Seduced by his need to live like a grandee, Coppola can't afford not to work within the system.
-- Joseph McBride, "Offers He Should've Refused", New York Times, December 12, 1999
Grandee comes from Spanish grande, from Latin grandis, "great, large, hence important, grand." Related words include grandeur, "the state or quality of being grand"; grandiose, "characterized by affectation of grandeur"; aggrandize, "to make great or greater"; and, of course, grand.
1. A man of elevated rank or station.

2. In Spain or Portugal, a nobleman of the first rank.
halcyon \HAL-see-uhn\, noun:
It seems to be that my boyhood days in the Edwardian era were halcyon days.
-- Mel Gussow, "At Home With John Gielgud: His Own Brideshead, His Fifth 'Lear'", New York Times, October 28, 1993
It is a common lament that children today grow up too fast, that society is conspiring to deprive them of the halcyon childhood they deserve.
-- Keith Bradsher, "Fear of Crime Trumps the Fear of Lost Youth", New York Times, November 21, 1999
It was a halcyon life, cocktails and bridge at sunset, white jackets and long gowns at dinner, good gin and Gershwin under the stars.
-- Elizabeth M. Norman, We Band of Angels
Halcyon derives from Latin (h)alcyon, from Greek halkuon, a mythical bird, kingfisher. This bird was fabled by the Greeks to nest at sea, about the time of the winter solstice, and, during incubation, to calm the waves. Entry and Pronunciation for halcyon
1. A kingfisher.
2. A mythical bird, identified with the kingfisher, that was fabled to nest at sea about the time of the winter solstice and to calm the waves during incubation.
3. Calm; quiet; peaceful; undisturbed; happy; as, "deep, halcyon repose."
4. Marked by peace and prosperity; as, "halcyon years."
harridan \HAIR-uh-din\, noun:
With the insight of hindsight, I'd have liked to have been able to protect my mother from the domineering old harridan, with her rough tongue and primitive sense of justice, but I did not see it like that, then.
-- Angela Carter, Shaking a Leg
Whatever compassion we may feel towards Seraphie, charged with managing the Beyle household and provided with little in the way of emotional or material recompense, evidence scarcely softens Stendhal's portrait of an ignorant, vindictive, mean-spirited harridan.
-- Jonathan Keates, Stendhal
Even before that, for the first year and a half, as reports and rumors seeped out that she was a harridan, yelling and throwing things at subordinates as well as at her husband and his aides, she would often think to herself, "What's going on here? Why are some of these people slandering me or my husband on a daily basis? Why is all this stuff happening?"
-- David Maraniss, "First Lady of Paradox", Washington Post, January 15, 1995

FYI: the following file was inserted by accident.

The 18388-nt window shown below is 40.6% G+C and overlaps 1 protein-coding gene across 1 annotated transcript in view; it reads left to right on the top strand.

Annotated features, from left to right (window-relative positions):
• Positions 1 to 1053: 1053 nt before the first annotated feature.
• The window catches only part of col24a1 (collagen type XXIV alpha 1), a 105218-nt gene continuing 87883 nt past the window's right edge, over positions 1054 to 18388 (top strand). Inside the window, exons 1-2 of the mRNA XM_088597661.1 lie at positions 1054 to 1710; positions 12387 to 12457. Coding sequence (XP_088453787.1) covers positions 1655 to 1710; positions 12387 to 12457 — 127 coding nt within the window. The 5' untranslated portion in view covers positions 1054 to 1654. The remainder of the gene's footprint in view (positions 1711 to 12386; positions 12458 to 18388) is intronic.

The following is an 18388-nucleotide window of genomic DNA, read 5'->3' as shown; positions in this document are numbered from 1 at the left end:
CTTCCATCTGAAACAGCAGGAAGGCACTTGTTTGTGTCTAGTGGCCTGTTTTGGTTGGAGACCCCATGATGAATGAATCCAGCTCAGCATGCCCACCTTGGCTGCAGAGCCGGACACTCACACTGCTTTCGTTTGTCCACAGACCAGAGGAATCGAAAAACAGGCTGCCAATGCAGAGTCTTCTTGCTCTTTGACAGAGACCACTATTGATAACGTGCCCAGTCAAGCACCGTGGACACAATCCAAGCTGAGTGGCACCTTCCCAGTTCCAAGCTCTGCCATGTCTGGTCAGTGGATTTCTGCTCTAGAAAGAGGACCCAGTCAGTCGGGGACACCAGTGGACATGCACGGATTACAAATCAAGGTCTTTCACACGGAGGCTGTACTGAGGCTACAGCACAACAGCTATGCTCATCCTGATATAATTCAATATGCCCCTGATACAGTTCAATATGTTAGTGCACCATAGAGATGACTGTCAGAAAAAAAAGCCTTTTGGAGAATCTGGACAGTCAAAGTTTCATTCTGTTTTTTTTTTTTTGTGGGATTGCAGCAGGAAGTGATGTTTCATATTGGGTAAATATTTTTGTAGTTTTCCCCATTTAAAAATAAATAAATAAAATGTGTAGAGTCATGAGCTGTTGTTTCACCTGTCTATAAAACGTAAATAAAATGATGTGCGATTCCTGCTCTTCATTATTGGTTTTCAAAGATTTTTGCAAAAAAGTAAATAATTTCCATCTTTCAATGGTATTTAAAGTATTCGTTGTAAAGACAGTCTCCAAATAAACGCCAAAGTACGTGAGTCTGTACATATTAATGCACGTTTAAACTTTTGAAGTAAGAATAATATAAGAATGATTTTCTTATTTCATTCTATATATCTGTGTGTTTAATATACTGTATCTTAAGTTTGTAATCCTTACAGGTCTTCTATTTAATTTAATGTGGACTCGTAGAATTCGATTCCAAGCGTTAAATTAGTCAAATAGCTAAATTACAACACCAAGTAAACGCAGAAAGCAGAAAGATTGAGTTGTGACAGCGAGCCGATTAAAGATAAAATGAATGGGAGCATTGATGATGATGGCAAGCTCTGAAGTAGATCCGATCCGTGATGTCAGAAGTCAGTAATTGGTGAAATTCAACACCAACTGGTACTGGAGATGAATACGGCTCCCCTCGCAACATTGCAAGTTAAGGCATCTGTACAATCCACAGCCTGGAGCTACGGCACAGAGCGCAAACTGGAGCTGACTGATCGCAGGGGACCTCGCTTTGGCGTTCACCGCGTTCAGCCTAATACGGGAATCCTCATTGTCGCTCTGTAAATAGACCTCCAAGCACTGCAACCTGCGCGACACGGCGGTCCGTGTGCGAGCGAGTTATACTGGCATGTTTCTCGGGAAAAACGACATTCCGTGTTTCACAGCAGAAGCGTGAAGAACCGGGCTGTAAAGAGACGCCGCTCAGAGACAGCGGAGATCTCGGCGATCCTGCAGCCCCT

As the vulgar, scornful, desperate Martha, Miss Hagen makes a tormented harridan horrifyingly believable.
-- Howard Taubman, "The Theater: Albee's 'Who's Afraid'", New York Times, October 15, 1962
Harridan probably comes from French haridelle, "a worn-out horse, a gaunt woman."
A worn-out strumpet; a vixenish woman; a hag.
immolate \IM-uh-layt\, transitive verb:
What have I gained, that I no longer immolate a bull to Jove, or to Neptune, or a mouse to Hecate . . . if I quake at opinion, the public opinion, as we call it; or at the threat of assault, or contumely, or bad neighbors, or poverty, or mutilation, or at the rumor of revolution, or of murder?
-- Ralph Waldo Emerson, Essays and English traits
In the city of Bhopal, police used water canon to thwart a group of Congress workers who were on the point of immolating themselves.
-- Peter Popham, "Gandhi critics are expelled by party", Independent, May 21, 1999
Bowls of honey at the room's center drew random insects to immolate themselves against a nearby bug zapper.
-- Carol Kino, "Damien Hirst at Gagosian", Art in America, May 2001
Immolate comes from the past participle of Latin immolare, "to sacrifice; originally, to sprinkle a victim with sacrificial meal," from in- + mola, "grits or grains of spelt coarsely ground and mixed with salt."
1. To sacrifice; to offer in sacrifice; to kill as a sacrificial victim.
2. To kill or destroy, often by fire.
importunate \im-POR-chuh-nit\, adjective:
An emperor penguin in captivity starved to death by feeding all his rations -- about six pounds of fish daily -- to an importunate chick.
-- Jeffrey Moussaieff Masson, The Emperor's Embrace
The play is a cacophony of importunate ringing doorbells and telephones, of pleas both professional and romantic from an exasperating assortment of colleagues and admirers.
-- Ben Brantley, "Present Laughter", New York Times, November 19, 1996
Jokes form a kind of currency, such that a wise-crack from the most importunate beggar may bring instant reward.
-- Max Rodenbeck, Cairo: The City Victorious
Importunate is derived from Latin importunus, "unsuitable, troublesome, (of character) assertive, insolent, inconsiderate."